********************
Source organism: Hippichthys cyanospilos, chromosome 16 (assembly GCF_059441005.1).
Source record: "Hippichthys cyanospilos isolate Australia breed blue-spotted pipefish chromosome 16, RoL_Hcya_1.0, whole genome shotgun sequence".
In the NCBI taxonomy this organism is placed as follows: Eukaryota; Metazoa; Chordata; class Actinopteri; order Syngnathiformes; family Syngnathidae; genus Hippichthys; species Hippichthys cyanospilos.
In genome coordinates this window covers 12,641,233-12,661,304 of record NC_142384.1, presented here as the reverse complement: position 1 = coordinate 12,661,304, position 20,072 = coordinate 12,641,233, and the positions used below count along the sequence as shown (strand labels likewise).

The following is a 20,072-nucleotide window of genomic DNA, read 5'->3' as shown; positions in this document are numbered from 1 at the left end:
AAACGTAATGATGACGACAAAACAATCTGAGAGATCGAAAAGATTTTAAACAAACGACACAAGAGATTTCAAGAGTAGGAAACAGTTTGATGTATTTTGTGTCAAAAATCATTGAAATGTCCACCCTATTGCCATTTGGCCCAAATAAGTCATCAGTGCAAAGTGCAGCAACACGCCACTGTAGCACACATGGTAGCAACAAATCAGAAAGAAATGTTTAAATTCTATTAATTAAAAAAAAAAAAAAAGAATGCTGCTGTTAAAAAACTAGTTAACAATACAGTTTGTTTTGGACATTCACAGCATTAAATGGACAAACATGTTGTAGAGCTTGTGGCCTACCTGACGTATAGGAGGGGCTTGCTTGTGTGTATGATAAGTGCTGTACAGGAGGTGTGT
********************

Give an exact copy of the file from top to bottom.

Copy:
Source organism: Hippichthys cyanospilos, chromosome 16 (assembly GCF_059441005.1).
Source record: "Hippichthys cyanospilos isolate Australia breed blue-spotted pipefish chromosome 16, RoL_Hcya_1.0, whole genome shotgun sequence".
In the NCBI taxonomy this organism is placed as follows: Eukaryota; Metazoa; Chordata; class Actinopteri; order Syngnathiformes; family Syngnathidae; genus Hippichthys; species Hippichthys cyanospilos.
In genome coordinates this window covers 12,641,233-12,661,304 of record NC_142384.1, presented here as the reverse complement: position 1 = coordinate 12,661,304, position 20,072 = coordinate 12,641,233, and the positions used below count along the sequence as shown (strand labels likewise).

The following is a 20,072-nucleotide window of genomic DNA, read 5'->3' as shown; positions in this document are numbered from 1 at the left end:
AAACGTAATGATGACGACAAAACAATCTGAGAGATCGAAAAGATTTTAAACAAACGACACAAGAGATTTCAAGAGTAGGAAACAGTTTGATGTATTTTGTGTCAAAAATCATTGAAATGTCCACCCTATTGCCATTTGGCCCAAATAAGTCATCAGTGCAAAGTGCAGCAACACGCCACTGTAGCACACATGGTAGCAACAAATCAGAAAGAAATGTTTAAATTCTATTAATTAAAAAAAAAAAAAAAGAATGCTGCTGTTAAAAAACTAGTTAACAATACAGTTTGTTTTGGACATTCACAGCATTAAATGGACAAACATGTTGTAGAGCTTGTGGCCTACCTGACGTATAGGAGGGGCTTGCTTGTGTGTATGATAAGTGCTGTACAGGAGGTGTGT